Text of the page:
Table 2 presents the model fit indices and reliability coefficient r of the short version scale, which measures five factors. The five factors were labeled: (1) initiative and independence in learning, (2) self-concept as an effective learner, (3) openness to learning opportunities, (4) love of learning, and (5) acceptance of one’s own learning, according to the themes of items (Tables 2, 3). These five subscales fit very well with unidimensional GRMs although a slight decrease in reliability coefficients was observed (i.e., for the first factor: Imitative and independence in learning, r=0.75 to 0.71). The parameter estimates are listed in Appendix 2. The slope estimates, a, ranged from 0.4 to 3.62 (except item 56’s a=-1.80 in which a response category: almost always true of me was missing), indicating the desired variation in item discrimination. The negatively worded item 56 (learning does not make any difference in my life) had a negative value of the slope parameter, which means that the item with increasing levels of positive SDL readiness is less likely to endorse more severe response options. Such an item could be problematic, especially for knowledge items. However, this item was included because, in this scale, the item properly discriminated between levels of SDL readiness. The location parameters for the 30 items reflect a wider range of underlying SDL readiness (range, -5.78 to 4.71), but the majority of item response categories were only endorsed by medical students who had higher than average levels of SDL, implying that the item set as a whole is most useful in discriminating individuals at the high end of the SDL readiness continuum.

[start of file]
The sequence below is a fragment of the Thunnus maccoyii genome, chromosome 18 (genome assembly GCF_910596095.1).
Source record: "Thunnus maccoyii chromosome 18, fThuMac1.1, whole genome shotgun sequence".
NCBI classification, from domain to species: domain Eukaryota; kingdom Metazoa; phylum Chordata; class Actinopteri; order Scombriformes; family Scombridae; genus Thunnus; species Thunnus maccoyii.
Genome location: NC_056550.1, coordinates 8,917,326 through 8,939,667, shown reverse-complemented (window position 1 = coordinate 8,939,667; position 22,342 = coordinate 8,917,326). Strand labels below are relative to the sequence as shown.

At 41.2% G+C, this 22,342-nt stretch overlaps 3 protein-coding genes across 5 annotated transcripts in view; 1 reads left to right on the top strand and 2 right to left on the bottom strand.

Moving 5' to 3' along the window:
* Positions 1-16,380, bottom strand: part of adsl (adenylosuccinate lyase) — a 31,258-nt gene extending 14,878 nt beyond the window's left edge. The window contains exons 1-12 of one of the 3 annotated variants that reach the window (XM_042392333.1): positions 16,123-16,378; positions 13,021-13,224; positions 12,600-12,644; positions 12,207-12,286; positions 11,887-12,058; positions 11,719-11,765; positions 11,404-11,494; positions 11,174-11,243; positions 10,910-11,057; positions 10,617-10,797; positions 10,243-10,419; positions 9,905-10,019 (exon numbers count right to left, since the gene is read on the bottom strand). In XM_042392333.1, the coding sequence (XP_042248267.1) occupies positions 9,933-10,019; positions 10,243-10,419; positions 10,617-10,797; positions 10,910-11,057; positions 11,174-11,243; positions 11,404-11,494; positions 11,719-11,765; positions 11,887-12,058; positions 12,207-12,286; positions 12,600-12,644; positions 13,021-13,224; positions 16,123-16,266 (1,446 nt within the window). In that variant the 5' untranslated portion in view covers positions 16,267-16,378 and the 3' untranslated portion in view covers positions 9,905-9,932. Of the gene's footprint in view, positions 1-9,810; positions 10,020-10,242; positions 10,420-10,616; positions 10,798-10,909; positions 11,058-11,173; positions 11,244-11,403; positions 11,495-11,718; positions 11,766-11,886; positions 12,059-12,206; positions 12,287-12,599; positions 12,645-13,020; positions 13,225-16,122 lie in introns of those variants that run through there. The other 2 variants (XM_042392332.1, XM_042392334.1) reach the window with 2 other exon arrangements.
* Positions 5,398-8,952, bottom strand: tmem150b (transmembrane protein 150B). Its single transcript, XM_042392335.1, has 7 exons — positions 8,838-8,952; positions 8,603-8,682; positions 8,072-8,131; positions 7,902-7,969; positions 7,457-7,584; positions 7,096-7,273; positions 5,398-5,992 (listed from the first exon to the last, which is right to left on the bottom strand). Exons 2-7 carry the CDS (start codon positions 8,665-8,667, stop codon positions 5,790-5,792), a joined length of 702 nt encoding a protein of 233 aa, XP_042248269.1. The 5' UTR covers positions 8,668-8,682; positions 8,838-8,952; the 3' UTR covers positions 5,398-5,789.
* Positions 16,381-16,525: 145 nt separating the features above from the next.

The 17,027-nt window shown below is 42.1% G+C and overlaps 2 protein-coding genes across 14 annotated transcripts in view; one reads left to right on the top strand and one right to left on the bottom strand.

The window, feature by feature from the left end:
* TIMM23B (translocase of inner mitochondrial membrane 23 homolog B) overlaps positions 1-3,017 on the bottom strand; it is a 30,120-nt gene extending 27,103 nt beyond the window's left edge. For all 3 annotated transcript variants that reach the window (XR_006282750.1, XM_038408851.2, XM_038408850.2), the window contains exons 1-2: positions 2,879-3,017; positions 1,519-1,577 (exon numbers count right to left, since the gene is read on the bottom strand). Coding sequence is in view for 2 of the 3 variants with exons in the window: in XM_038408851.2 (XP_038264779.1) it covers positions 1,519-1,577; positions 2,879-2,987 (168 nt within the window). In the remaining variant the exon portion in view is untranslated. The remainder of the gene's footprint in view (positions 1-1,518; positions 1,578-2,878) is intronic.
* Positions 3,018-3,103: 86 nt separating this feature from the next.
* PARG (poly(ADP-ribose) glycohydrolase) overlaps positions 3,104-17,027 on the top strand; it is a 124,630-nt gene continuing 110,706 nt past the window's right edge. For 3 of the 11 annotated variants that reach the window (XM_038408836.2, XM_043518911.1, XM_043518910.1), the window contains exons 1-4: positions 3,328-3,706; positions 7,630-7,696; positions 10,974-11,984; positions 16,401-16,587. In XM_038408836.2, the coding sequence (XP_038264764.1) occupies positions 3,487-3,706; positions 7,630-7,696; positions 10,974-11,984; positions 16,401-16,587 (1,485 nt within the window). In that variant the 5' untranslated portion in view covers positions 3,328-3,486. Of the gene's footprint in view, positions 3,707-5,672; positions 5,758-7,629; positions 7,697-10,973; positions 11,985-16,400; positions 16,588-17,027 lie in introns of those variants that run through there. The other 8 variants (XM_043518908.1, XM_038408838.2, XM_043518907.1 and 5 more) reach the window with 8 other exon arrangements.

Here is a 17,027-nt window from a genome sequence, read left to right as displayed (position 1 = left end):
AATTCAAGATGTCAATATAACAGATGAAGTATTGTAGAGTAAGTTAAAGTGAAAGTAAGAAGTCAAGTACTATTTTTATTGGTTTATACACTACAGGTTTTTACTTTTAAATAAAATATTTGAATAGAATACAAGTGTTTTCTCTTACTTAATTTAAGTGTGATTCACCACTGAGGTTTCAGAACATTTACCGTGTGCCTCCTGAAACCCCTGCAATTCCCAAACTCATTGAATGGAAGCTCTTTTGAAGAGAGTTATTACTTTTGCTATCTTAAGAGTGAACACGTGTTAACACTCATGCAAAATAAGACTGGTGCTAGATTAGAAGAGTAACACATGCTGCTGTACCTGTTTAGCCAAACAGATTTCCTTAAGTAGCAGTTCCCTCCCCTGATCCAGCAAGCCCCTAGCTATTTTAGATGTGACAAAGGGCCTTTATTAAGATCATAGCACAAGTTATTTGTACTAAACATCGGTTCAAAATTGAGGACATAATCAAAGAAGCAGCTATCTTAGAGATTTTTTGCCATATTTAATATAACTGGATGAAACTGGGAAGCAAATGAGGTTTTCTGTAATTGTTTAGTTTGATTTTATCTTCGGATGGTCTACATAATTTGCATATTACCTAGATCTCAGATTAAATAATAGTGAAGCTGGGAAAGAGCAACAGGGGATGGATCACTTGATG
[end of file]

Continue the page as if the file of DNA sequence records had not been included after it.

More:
We examined the validity of the short scale by comparing the short and long forms. An individual student’s total scores based on the 58- and 30-item scales were generated. The correlation between these two scores was excellent at 0.98. We conducted a linear transformation to convert the range of 30-item scale total score (82,148) to the range of 58-item scale total score (162,282) for each student. The mean difference in scores was 1.33 (30-item scale mean=237.69, 58 item scale mean=236.36). This difference was insignificant (t[355.98]=-0.57, p=0.57), lending support for the validity of the short form. Based on the scoring and cut score from the 58-item scale, we also determined that an observed total score of 150 on the 30-item five-category response scale could be considered indicative of three different SDL levels: below average, average, and above average (Table 3). Maintaining a similar percent of the total score, the corresponding observed total score for the 30-item short form is about 5. The cross-classification of respondents above and below the 3 cut scores is displayed in Table 3 and indicates that 90.5% of the sample is classified in the same way regardless of the form used. The kappa statistic for this concordance is 8.24 (95% confidence interval, 0.06 to 0.83; p=0.00). The extent of classification correspondence between the two versions lends additional support for the use of the 30-item form, especially in applications where researchers wish to decrease respondent burden (Table 3).